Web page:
The applicability of laser-supported material processing in the medical device industry is manifold. A great potential for micro and marking applications at a higher sophisticated level can be seen.
Cases in the manufacturing of guidewires proof the attractiveness of e.g short pulse lasers to be a competitive industrial laser device to substitute mechanical, thermal or chemical manufacturing methods.
Guidewires in general are wire or spring based guides for placement of a larger device or catheter inside the body. They are used to enter tight spaces, e.g. valves or channels, within the body, to assist inserting, positioning and moving a device. In addition they can be used for drug application at a defined location. Guidewires vary in size, length, stiffness, shape of the tip and material composition. Outer diameters can go down to 0,3mm, so a mechanical material processing is impossible.
A catheter guidewire consists of a metal center wire core surrounded by a flexible tube that is Teflon (PTFE) coated on the outer surface. Those sheaths, in particular the Teflon coating, have to be removed partially, without material damage of the core, no peel off effect (shrinking at the edges) and residue free removal. In some instances, interaction with the base metal below is favoured, for example radio opacity can be increased by dimpling the metal underneath the PTFE removed area. The ablation band can be seen even in-vivo more clearly using x-ray techniques for example. Another application is to selectively process the metal at the end of the product to reach higher surface roughness, so that adhesive bonding will be improved for connecting plastic pieces.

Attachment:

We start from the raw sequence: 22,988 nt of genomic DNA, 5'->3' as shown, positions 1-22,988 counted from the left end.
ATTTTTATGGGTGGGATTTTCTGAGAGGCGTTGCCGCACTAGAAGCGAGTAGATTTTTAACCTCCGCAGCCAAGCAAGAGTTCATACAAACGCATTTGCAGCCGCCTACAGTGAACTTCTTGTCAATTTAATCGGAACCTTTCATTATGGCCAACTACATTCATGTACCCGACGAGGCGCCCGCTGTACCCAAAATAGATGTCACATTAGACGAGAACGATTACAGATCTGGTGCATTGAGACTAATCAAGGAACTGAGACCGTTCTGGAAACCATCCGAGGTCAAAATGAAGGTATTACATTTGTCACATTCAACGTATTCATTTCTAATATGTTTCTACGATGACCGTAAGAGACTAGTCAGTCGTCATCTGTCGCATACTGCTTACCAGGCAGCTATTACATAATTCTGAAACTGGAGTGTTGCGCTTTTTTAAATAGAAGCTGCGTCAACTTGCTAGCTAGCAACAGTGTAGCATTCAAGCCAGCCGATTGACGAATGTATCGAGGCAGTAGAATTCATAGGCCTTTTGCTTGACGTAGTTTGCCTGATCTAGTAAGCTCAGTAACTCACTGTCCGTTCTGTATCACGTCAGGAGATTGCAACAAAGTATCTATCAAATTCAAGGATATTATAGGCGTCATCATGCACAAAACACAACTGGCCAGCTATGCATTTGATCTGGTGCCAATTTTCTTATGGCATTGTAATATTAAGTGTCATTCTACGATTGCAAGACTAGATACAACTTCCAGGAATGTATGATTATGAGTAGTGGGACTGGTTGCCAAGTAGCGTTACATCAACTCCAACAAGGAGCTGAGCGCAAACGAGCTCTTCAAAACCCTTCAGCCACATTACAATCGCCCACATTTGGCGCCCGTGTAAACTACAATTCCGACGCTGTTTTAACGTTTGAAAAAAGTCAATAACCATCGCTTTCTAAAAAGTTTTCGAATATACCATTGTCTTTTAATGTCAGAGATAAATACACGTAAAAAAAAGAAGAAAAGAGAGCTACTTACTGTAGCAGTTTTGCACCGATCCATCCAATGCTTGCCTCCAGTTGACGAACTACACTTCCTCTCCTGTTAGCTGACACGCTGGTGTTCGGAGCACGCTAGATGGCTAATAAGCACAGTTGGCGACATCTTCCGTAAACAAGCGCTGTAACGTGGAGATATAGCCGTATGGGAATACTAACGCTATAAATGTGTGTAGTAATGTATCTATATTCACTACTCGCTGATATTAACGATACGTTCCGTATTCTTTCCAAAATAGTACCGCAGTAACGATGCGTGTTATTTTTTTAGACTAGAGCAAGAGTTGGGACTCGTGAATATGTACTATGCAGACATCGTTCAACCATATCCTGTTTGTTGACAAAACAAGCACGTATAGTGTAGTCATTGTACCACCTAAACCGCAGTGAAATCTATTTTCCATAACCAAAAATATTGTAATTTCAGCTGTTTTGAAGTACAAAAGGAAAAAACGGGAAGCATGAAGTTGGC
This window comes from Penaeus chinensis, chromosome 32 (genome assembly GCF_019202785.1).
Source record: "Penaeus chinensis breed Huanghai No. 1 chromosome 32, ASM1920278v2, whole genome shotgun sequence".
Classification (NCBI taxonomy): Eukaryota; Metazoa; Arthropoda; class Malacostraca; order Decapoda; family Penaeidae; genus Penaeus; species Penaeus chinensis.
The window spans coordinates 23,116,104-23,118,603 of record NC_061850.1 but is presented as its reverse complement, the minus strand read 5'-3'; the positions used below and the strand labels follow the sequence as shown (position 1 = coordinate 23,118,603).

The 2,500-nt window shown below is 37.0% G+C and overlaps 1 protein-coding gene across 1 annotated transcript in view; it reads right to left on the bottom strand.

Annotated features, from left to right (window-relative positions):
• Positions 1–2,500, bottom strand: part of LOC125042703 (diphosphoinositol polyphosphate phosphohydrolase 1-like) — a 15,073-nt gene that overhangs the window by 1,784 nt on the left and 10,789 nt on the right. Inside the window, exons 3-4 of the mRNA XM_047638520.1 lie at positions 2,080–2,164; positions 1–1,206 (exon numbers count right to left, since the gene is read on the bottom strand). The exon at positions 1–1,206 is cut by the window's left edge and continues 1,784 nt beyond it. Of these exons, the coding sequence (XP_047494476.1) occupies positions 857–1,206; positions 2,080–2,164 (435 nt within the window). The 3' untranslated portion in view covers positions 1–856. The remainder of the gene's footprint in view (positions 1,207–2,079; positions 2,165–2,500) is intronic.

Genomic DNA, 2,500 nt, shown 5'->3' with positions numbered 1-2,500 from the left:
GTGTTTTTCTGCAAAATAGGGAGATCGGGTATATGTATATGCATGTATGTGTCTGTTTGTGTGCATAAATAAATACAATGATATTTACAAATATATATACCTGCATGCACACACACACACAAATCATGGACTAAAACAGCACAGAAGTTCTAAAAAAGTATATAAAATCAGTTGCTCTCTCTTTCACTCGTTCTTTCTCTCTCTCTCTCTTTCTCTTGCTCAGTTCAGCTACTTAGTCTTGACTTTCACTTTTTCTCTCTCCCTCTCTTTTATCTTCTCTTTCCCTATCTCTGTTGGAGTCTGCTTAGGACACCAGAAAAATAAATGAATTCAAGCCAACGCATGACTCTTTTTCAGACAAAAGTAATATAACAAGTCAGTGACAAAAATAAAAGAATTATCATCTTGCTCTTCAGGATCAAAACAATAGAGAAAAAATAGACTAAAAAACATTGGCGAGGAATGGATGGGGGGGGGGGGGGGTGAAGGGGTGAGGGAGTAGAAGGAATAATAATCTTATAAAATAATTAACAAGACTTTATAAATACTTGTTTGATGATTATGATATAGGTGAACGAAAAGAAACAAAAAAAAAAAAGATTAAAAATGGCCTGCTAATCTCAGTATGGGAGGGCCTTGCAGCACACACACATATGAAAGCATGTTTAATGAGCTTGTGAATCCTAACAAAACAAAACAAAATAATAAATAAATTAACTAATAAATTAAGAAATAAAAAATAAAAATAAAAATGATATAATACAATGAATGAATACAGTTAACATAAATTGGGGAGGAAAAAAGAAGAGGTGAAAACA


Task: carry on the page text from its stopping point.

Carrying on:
Another possibility to manufacture such a medical device is a tube based guide, called hypotube. In addition to the above described applications, a spiral cutting is necessary to achieve a defined flexibility in certain areas of the device. In addition the tip profiling is done by laser cutting too. For processing coated tubes an ultra-short pulse laser is required to minimize heat affected zones as well as to avoid delaminating of the coating. But also for uncoated tubes, where modulated cw fiber lasers are a common processing tool, an ultrashort pulse laser has numerous advantages regarding heat impact to the device and cleanliness of the cut. A significant reduction in post processing is possible, like the avoidance of an aggressive chemical cleaning. The benefit for the medical device manufacturer is cost reduction and yield improvement.
Image: Coated wire ablation